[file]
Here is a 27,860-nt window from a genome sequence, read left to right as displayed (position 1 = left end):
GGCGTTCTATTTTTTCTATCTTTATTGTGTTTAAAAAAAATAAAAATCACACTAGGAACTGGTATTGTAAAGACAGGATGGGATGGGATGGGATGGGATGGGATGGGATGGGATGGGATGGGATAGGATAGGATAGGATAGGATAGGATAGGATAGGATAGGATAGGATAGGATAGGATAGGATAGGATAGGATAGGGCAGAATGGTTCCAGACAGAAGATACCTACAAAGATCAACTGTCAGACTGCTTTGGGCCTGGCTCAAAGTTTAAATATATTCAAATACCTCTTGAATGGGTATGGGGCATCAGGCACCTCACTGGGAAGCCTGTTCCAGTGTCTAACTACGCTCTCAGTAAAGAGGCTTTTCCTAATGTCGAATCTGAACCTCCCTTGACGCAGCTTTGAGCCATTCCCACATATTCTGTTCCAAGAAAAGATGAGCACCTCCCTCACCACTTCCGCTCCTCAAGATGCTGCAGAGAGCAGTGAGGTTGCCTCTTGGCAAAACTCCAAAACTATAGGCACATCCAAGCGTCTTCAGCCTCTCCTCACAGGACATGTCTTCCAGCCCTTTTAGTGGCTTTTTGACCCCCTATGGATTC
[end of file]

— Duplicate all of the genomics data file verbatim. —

Here is a 27,860-nt window from a genome sequence, read left to right as displayed (position 1 = left end):
GGCGTTCTATTTTTTCTATCTTTATTGTGTTTAAAAAAAATAAAAATCACACTAGGAACTGGTATTGTAAAGACAGGATGGGATGGGATGGGATGGGATGGGATGGGATGGGATGGGATGGGATAGGATAGGATAGGATAGGATAGGATAGGATAGGATAGGATAGGATAGGATAGGATAGGATAGGATAGGATAGGGCAGAATGGTTCCAGACAGAAGATACCTACAAAGATCAACTGTCAGACTGCTTTGGGCCTGGCTCAAAGTTTAAATATATTCAAATACCTCTTGAATGGGTATGGGGCATCAGGCACCTCACTGGGAAGCCTGTTCCAGTGTCTAACTACGCTCTCAGTAAAGAGGCTTTTCCTAATGTCGAATCTGAACCTCCCTTGACGCAGCTTTGAGCCATTCCCACATATTCTGTTCCAAGAAAAGATGAGCACCTCCCTCACCACTTCCGCTCCTCAAGATGCTGCAGAGAGCAGTGAGGTTGCCTCTTGGCAAAACTCCAAAACTATAGGCACATCCAAGCGTCTTCAGCCTCTCCTCACAGGACATGTCTTCCAGCCCTTTTAGTGGCTTTTTGACCCCCTATGGATTC